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Trumbo serves as an honorable and well-acted tribute to a brilliant writer's principled stand, even if it doesn't quite achieve the greatness of its subject's own classic screenplays.
All Critics (192)
| Top Critics (35)
| Fresh (142)
| Rotten (50)
| DVD (2)
The film is a labour of love for Bryan Cranston, as Trumbo. As Hollywood's greatest screenwriter, embattled but not beaten, he embodies the old Hemingway definition of courage: "grace under pressure".
Trumbo is no masterpiece, but the story of a writer imprisoned in America for his political beliefs needed to be told.
We are left with the painful irony that a film about a screenwriter so good that Kirk Douglas and Otto Preminger couldn't live without him suffers from a dull and slow-moving script.
Trumbo is ... a blast, even if the screenplay perversely lacks the energy of its title character, who is played with great wit and brio by Breaking Bad's Bryan Cranston.
It's a period piece full of colorful characters, natty costumes, jaunty music.
The movie's main idea seems to be that, in the end, people prefer movies to ideas. Or at least ideologies.
The locations, costumes and setting capture the glamour of old Hollywood; with an ensemble bringing that world alive with some on-the-nose portrayals of some of the era's greatest legends.
A solid bio picture that may not always hit the mark, but it is anchored by a strong performance from Bryan Cranston.
It's a shame that a movie about one of the greatest screenwriters who ever lived is so uninspired. A story like this deserves more gravitas, fewer guffaws.
Movie and history buffs will be immersed in this pointed and reference-filled exploration of one of the most infamous chapters in Hollywood and American history, while Cranston fans will be delighted to see the actor's immense talents translate so well
Cranston plays Trumbo as a magnificent thorn in the side of political right. His magnanimous personality, keen powers of persuasion and gift of the gab kept him safe for a while.
Entertaining, swiftly moving, and just as witty as the man himself.
Very entertaining look at the Hollywood era of blacklisted communist artists and how one of the biggest writers of the time dealt with it. There are some slow parts, but especially the (perfectly cast) stars of the time showing up make for some really fun scenes. Cranston's charisma easily makes for a relate-able protagonist, who is easily forgiven for his quirks, while his struggle against oppression makes for a very engaging story. The ending is particularly satisfying.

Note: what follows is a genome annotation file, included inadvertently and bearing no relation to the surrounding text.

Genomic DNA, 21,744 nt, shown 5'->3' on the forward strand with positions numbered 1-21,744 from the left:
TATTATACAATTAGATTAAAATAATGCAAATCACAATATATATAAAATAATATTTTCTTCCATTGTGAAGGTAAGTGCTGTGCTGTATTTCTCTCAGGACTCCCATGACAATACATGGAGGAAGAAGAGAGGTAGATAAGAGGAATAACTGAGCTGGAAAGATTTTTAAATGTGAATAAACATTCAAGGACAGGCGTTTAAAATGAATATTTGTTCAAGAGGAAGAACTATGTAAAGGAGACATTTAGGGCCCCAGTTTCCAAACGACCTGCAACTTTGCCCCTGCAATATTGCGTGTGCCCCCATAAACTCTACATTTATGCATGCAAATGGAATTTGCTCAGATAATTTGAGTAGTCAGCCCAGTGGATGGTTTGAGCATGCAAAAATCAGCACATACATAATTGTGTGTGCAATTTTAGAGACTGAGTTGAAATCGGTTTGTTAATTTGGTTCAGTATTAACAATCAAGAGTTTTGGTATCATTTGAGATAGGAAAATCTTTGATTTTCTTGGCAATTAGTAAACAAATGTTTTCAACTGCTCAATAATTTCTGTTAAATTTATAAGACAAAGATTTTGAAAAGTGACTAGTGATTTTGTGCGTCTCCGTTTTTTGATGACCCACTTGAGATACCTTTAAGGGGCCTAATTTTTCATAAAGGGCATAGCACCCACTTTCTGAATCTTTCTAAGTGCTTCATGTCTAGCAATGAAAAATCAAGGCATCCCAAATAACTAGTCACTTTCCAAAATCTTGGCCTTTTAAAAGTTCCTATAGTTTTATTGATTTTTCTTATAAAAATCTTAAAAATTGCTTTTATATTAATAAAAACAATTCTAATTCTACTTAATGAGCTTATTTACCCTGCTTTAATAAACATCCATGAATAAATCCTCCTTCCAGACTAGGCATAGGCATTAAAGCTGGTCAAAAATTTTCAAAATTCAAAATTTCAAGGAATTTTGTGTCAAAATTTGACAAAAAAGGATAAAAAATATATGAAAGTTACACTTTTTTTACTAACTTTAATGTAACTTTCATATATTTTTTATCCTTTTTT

It doesn't matter how cinematic or worthy of being told a real story is (which is the case) when it is made into an ordinary, uninspired biopic full of clichés and one-dimensional characters - and it is even worse that it looks like a cheap TV movie made by an obviously mediocre director.
"Trumbo" benefits from exceptionally good acting from Cranston, and good performances by Fanning and Lane, as well as a compelling story, sets and costumes. Otherwise, there is not much more to the film than your standard, well-worn film. It is timely, to be sure -- but it offers little beyond its message and moments of well-chewed wisdom.
Bryan Cranston is just such a very good actor. He utilizes his entire being - voice, eyes, mouth, shoulders, gut, hands, feet - to create a multifaceted performance. "Trumbo" is the maddening story about the unconstitutional witch hunt of suspected communists and communist sympathizers during the Red Scare. Hollywood ghostwriter of "Roman Holiday" Dalton Trumbo and friends face persecution, job loss, imprisonment, prejudice, and harassment for committing the crime of taking the 1st Amendment literally.
The script hits all the intellectual and emotional highs and lows (though sometimes a bit too abstrusely), and the historical context surrounding the blacklist (post-WWII and pre-civil rights movement) are nicely evinced. The splicing together of modern actors into grainy black and white footage is also very cool. The performances are all strong, especially Cranston and Michael Stuhlbarg (whom I could not place for the life of me, but now realize, played the titular serious man in one of the first Coen Brothers' movies I ever liked) as the stocky, noir antihero in life and art, Edward G. Robinson.
A recurring continuity error that really grinded my gears though was the awkward aging, namely the random and sudden swapping in of giantess Elle Fanning as middle daughter Nikola (great name, though) while the babyfaced eldest brother looks exactly the same. Then later when the eldest brother is portrayed by an older actor while Elle Fanning looks exactly the same. Then Alan Tudyk and Diane Lane looking exactly the same thirty years later, though let's be honest, Lane will never age. And of course, Elle Fanning in a brassy red, Jackie O-style blowout reminiscent of the horrible age make-up job for Bonnie Wright as thirty-five-year-old Ginny Weasley. Why, future? Why?
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